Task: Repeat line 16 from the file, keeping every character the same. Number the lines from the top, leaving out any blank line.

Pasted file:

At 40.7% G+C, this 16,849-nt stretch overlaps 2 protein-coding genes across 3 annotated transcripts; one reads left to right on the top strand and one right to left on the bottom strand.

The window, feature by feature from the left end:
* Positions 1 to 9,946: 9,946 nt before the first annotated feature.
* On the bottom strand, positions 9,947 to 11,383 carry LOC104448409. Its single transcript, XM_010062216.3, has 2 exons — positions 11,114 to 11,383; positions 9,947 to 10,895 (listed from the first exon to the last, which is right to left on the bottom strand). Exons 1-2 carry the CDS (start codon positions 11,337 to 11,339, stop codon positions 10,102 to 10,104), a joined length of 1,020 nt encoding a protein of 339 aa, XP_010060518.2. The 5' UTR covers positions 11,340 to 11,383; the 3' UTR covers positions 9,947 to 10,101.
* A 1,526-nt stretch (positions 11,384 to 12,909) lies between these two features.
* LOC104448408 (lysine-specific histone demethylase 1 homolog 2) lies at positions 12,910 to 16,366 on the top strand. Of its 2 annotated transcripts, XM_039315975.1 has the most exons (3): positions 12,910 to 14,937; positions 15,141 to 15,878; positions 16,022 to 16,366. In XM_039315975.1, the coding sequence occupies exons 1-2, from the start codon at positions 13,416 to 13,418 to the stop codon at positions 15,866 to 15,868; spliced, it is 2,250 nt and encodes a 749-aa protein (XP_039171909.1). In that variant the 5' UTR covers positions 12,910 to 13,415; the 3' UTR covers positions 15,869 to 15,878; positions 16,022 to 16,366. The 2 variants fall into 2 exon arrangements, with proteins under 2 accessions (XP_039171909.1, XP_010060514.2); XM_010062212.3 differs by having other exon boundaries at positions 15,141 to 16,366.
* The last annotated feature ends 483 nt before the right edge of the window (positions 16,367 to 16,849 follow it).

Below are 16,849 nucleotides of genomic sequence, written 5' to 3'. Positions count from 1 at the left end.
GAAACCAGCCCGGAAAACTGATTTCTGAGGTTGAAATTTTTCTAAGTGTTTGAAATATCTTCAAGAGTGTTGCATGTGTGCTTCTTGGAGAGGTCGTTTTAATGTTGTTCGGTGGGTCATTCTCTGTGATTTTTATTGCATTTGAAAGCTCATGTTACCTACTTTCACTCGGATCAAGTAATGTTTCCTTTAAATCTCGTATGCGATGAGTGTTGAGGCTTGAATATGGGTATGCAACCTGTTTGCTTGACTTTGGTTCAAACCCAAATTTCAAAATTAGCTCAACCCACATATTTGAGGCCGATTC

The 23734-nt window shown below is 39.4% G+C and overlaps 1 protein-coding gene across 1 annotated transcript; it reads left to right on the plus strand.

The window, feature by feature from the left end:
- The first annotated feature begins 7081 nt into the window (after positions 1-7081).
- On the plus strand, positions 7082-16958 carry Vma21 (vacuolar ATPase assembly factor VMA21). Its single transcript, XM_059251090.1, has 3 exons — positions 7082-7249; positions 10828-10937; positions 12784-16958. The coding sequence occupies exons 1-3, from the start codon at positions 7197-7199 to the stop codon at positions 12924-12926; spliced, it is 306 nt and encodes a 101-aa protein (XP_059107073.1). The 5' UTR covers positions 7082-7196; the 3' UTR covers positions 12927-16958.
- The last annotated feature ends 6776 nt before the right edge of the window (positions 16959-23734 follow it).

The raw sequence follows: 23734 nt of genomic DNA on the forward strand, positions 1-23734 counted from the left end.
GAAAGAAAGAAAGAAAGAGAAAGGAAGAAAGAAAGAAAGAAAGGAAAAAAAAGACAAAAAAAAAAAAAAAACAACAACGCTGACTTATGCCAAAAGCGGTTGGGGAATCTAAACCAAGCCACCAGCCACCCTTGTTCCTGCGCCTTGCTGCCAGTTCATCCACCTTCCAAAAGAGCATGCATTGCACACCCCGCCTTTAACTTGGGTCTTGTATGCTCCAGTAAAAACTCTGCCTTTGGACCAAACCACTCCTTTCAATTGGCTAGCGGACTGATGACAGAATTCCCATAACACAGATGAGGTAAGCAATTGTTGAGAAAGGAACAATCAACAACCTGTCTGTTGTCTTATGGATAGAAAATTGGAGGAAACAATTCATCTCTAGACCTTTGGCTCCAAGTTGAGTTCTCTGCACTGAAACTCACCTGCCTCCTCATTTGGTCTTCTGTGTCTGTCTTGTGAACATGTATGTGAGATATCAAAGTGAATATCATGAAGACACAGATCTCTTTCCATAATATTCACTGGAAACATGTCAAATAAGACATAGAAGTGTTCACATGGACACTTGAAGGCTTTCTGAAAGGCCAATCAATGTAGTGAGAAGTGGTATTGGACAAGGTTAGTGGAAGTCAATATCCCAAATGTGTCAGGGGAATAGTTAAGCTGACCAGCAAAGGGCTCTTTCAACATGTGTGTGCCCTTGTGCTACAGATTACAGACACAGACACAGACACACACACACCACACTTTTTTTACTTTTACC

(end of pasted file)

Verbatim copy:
GAAAGAAAGAAAGAAAGAGAAAGGAAGAAAGAAAGAAAGAAAGGAAAAAAAAGACAAAAAAAAAAAAAAAACAACAACGCTGACTTATGCCAAAAGCGGTTGGGGAATCTAAACCAAGCCACCAGCCACCCTTGTTCCTGCGCCTTGCTGCCAGTTCATCCACCTTCCAAAAGAGCATGCATTGCACACCCCGCCTTTAACTTGGGTCTTGTATGCTCCAGTAAAAACTCTGCCTTTGGACCAAACCACTCCTTTCAATTGGCTAGCGGACTGATGACAGAATTCCCATAACACAGATGAGGTAAGCAATTGTTGAGAAAGGAACAATCAACAACCTGTCTGTTGTCTTATGGATAGAAAATTGGAGGAAACAATTCATCTCTAGACCTTTGGCTCCAAGTTGAGTTCTCTGCACTGAAACTCACCTGCCTCCTCATTTGGTCTTCTGTGTCTGTCTTGTGAACATGTATGTGAGATATCAAAGTGAATATCATGAAGACACAGATCTCTTTCCATAATATTCACTGGAAACATGTCAAATAAGACATAGAAGTGTTCACATGGACACTTGAAGGCTTTCTGAAAGGCCAATCAATGTAGTGAGAAGTGGTATTGGACAAGGTTAGTGGAAGTCAATATCCCAAATGTGTCAGGGGAATAGTTAAGCTGACCAGCAAAGGGCTCTTTCAACATGTGTGTGCCCTTGTGCTACAGATTACAGACACAGACACAGACACACACACACCACACTTTTTTTACTTTTACC